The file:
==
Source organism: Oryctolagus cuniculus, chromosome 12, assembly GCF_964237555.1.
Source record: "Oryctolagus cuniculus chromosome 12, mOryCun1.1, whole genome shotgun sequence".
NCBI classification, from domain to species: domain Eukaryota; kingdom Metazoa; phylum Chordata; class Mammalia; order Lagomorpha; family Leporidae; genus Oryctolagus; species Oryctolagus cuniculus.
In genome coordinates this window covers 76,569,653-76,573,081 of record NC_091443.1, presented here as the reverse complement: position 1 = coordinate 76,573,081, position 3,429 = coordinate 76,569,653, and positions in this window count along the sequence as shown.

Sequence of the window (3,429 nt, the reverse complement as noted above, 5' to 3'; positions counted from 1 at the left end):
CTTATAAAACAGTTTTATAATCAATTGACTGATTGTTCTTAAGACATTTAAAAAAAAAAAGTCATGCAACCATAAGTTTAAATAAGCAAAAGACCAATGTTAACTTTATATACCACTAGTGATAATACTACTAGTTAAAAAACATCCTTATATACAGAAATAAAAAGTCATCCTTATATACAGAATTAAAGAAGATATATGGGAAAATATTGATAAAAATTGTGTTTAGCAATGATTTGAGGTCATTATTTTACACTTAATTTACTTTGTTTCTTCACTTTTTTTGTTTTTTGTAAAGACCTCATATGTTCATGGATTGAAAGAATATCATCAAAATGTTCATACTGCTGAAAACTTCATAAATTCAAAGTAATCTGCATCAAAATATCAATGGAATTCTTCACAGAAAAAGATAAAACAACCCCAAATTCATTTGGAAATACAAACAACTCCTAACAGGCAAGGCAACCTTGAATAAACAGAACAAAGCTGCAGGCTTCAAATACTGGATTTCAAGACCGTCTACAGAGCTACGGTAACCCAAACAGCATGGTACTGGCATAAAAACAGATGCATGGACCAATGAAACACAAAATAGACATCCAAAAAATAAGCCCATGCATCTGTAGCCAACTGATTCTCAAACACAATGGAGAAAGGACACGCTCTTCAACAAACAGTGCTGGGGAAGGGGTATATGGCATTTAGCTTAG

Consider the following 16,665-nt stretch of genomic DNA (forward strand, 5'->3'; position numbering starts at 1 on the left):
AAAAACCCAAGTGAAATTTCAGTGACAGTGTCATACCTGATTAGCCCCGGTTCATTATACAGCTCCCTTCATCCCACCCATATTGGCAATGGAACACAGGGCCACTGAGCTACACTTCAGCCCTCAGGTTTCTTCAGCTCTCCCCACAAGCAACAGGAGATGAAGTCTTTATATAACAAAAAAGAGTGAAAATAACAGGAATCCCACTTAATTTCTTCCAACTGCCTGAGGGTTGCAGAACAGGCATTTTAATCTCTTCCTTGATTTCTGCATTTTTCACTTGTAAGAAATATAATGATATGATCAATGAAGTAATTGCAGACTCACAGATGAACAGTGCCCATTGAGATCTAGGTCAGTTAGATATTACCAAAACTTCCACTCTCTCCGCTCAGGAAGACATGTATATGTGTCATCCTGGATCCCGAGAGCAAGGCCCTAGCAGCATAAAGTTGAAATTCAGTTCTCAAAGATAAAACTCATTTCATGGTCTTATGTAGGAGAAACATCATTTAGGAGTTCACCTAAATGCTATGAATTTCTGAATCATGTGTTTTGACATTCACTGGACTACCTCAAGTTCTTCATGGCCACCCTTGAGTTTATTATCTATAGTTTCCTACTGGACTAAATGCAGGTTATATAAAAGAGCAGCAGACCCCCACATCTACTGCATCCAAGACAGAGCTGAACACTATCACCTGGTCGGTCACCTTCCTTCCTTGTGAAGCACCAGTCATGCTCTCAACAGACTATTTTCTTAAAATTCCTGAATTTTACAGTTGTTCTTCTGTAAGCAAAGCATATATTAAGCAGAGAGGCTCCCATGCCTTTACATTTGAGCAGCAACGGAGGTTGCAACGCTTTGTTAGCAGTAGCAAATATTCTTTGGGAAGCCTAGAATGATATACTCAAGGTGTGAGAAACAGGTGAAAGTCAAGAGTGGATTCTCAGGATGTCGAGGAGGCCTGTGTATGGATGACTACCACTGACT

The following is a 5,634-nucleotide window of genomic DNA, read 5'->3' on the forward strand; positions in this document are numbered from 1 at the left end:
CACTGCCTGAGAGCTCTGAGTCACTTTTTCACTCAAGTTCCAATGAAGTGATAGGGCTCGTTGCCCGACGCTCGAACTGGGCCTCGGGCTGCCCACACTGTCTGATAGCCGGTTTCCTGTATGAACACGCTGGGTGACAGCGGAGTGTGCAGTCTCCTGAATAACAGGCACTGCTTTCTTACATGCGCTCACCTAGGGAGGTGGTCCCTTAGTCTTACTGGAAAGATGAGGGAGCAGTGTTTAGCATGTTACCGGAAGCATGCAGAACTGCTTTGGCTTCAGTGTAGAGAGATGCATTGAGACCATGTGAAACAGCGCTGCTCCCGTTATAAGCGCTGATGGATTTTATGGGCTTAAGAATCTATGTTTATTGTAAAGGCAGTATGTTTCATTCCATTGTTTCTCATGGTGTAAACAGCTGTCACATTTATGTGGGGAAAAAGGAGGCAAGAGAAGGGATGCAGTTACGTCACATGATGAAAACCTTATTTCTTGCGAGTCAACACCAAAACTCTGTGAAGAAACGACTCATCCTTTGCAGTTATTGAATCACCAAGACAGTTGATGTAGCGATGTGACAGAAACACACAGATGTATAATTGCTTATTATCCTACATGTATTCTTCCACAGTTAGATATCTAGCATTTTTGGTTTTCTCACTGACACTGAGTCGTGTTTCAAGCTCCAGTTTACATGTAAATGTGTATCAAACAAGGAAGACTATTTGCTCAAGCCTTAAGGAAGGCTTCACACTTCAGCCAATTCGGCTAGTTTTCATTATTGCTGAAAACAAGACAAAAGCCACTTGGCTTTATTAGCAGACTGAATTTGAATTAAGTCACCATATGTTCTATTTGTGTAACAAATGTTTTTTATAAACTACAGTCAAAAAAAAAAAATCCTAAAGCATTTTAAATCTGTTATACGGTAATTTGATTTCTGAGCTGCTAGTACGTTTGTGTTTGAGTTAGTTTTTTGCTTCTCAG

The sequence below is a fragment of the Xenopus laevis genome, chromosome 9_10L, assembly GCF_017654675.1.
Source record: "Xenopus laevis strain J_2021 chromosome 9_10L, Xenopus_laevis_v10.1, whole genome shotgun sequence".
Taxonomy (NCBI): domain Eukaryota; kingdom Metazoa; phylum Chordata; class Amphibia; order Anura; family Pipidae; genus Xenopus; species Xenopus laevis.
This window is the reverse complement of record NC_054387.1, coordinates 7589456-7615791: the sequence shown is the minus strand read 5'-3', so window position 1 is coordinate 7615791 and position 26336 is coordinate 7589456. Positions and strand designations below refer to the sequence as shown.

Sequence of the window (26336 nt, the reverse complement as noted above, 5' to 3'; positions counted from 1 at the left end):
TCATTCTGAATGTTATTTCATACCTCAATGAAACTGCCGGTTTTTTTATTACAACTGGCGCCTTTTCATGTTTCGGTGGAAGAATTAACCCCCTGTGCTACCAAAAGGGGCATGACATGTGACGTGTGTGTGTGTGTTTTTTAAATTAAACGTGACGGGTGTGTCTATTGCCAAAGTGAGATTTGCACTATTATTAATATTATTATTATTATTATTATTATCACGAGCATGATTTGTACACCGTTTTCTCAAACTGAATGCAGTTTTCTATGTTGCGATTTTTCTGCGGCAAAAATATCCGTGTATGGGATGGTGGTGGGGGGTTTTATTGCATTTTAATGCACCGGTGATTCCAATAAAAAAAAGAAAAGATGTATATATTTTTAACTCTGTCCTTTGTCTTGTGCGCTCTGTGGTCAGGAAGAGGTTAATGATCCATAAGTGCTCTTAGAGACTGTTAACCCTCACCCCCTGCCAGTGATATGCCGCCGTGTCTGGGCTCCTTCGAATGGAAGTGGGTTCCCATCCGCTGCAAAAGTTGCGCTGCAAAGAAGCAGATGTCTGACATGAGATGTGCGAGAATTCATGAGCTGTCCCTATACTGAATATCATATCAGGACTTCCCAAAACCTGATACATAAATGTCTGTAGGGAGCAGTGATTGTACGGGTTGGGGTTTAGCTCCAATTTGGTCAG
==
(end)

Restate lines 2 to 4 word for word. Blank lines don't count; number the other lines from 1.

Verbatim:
Source record: "Oryctolagus cuniculus chromosome 12, mOryCun1.1, whole genome shotgun sequence".
NCBI classification, from domain to species: domain Eukaryota; kingdom Metazoa; phylum Chordata; class Mammalia; order Lagomorpha; family Leporidae; genus Oryctolagus; species Oryctolagus cuniculus.
In genome coordinates this window covers 76,569,653-76,573,081 of record NC_091443.1, presented here as the reverse complement: position 1 = coordinate 76,573,081, position 3,429 = coordinate 76,569,653, and positions in this window count along the sequence as shown.